International Educator - March/April 2012 - Macalester College
International Educator - March/April 2012 - 47
International Educator - March/April 2012 - 48
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International Educator - March/April 2012 - 50
International Educator - March/April 2012 - 51
International Educator - March/April 2012 - 52
International Educator - March/April 2012 - 53
International Educator - March/April 2012 - 54
International Educator - March/April 2012 - 55
International Educator - March/April 2012 - Foreign Student Affairs
International Educator - March/April 2012 - 57
International Educator - March/April 2012 - 58
International Educator - March/April 2012 - 59
International Educator - March/April 2012 - A View from Out Here
International Educator - March/April 2012 - 61
International Educator - March/April 2012 - 62
International Educator - March/April 2012 - 63
International Educator - March/April 2012 - In Focus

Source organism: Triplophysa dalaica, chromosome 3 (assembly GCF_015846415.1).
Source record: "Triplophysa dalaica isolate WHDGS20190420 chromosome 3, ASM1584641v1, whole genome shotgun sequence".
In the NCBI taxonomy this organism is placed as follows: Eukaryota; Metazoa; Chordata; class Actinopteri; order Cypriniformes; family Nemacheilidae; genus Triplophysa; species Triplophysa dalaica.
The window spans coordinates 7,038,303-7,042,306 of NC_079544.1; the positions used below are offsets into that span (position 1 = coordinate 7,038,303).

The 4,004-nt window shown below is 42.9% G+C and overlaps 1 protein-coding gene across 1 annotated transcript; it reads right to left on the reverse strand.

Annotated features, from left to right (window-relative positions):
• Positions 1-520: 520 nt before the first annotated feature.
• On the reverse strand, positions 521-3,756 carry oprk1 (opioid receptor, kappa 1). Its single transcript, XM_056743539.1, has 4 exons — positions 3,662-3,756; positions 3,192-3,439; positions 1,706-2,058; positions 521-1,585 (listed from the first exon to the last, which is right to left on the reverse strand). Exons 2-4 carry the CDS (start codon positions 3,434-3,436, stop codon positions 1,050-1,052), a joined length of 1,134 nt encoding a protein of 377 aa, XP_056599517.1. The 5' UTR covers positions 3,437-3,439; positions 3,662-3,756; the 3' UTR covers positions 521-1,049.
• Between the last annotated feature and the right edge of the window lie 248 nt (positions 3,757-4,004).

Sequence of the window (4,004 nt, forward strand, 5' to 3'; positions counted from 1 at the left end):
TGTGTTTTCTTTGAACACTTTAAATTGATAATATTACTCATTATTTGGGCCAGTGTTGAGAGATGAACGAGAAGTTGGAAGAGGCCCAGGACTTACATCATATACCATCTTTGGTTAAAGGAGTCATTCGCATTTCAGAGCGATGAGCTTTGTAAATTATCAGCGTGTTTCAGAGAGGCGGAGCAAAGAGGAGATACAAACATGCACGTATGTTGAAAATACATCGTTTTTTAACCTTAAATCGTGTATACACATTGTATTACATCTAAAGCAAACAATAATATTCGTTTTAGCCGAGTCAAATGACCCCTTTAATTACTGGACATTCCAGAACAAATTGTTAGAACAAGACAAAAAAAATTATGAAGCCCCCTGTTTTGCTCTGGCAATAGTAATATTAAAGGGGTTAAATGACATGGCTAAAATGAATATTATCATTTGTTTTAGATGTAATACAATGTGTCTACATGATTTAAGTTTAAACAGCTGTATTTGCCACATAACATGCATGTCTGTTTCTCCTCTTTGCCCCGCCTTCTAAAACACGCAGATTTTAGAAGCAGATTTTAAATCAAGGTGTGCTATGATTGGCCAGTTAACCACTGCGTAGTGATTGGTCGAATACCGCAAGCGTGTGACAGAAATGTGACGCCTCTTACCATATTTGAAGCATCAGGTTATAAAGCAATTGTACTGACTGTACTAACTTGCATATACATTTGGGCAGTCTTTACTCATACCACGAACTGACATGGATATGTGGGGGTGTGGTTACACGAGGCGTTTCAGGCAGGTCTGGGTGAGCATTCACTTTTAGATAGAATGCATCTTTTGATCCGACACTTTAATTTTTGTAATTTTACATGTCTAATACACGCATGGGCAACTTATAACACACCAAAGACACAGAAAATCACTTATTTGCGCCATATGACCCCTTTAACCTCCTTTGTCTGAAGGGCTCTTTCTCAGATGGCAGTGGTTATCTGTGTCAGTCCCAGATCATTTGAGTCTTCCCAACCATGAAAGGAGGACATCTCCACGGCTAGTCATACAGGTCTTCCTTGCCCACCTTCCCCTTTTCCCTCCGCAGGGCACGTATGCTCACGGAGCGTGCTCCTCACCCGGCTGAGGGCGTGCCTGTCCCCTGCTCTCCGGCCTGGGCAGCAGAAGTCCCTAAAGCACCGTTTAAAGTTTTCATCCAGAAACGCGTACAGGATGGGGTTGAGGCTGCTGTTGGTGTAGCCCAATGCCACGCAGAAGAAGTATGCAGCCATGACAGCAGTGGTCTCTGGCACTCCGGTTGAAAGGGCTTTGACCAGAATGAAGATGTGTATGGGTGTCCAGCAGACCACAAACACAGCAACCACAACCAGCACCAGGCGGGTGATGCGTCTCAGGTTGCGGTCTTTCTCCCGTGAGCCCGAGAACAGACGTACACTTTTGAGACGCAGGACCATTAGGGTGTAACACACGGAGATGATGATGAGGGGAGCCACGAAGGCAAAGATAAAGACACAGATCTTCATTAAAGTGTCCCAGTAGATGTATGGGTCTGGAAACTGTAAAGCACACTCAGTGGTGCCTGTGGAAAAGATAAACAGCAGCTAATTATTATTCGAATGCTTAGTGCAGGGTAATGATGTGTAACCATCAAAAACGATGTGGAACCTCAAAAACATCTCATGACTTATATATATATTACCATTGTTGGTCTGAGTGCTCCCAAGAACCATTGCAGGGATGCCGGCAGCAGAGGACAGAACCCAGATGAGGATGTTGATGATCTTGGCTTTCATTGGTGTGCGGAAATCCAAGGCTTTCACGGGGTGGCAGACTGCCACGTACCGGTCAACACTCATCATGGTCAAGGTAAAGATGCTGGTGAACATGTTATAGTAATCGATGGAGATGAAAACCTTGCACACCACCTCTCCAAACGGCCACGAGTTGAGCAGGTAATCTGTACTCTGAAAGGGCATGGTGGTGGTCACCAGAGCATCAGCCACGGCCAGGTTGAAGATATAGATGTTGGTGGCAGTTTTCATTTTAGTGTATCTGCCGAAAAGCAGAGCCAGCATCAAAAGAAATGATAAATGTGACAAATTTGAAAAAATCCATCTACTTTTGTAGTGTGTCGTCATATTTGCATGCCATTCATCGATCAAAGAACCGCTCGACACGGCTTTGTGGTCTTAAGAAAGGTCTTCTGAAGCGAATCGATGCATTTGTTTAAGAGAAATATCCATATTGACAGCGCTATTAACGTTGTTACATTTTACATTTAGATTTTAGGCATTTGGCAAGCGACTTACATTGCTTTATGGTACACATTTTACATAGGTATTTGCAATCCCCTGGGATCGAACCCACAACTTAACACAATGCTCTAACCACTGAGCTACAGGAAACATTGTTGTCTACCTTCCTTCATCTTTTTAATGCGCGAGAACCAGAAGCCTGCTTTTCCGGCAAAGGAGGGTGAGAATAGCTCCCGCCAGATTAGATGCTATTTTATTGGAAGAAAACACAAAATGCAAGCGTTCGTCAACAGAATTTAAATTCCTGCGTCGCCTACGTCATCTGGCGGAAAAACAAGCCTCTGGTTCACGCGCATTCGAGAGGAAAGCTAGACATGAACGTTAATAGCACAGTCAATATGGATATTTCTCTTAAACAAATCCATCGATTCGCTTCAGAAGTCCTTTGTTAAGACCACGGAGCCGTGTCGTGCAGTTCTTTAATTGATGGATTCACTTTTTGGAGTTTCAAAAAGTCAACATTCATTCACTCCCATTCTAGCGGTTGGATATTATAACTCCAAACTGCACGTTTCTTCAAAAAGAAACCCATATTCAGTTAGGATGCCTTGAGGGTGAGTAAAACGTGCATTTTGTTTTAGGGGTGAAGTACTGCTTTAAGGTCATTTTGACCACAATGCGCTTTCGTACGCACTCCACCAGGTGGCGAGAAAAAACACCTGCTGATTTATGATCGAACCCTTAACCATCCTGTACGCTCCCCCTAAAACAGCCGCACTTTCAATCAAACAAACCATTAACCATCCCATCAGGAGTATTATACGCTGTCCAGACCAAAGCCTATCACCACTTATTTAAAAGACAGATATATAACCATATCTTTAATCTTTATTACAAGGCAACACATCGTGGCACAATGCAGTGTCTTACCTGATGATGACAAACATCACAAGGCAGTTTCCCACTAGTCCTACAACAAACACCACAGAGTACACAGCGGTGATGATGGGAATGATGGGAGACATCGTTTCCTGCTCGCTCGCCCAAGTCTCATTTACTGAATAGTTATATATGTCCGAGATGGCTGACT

International Educator - March/April 2012 - Cover3
International Educator - March/April 2012 - Cover4
International Educator - March/April 2012 - Language Supplement
International Educator - March/April 2012 - BB2
International Educator - March/April 2012 - SCover1
International Educator - March/April 2012 - SCover2
International Educator - March/April 2012 - The language of Business
International Educator - March/April 2012 - S2
International Educator - March/April 2012 - S3
International Educator - March/April 2012 - S4
International Educator - March/April 2012 - S5
International Educator - March/April 2012 - S6
International Educator - March/April 2012 - S7
International Educator - March/April 2012 - S8
International Educator - March/April 2012 - Launching Pad: Community College Programs
International Educator - March/April 2012 - S10
International Educator - March/April 2012 - S11
International Educator - March/April 2012 - S12
International Educator - March/April 2012 - S13
International Educator - March/April 2012 - Intensive English Language Directory
International Educator - March/April 2012 - S15
International Educator - March/April 2012 - S16
International Educator - March/April 2012 - S17
International Educator - March/April 2012 - Intensive Foreign Language Directory
International Educator - March/April 2012 - S19
International Educator - March/April 2012 - S20
International Educator - March/April 2012 - SCover3
International Educator - March/April 2012 - SCover4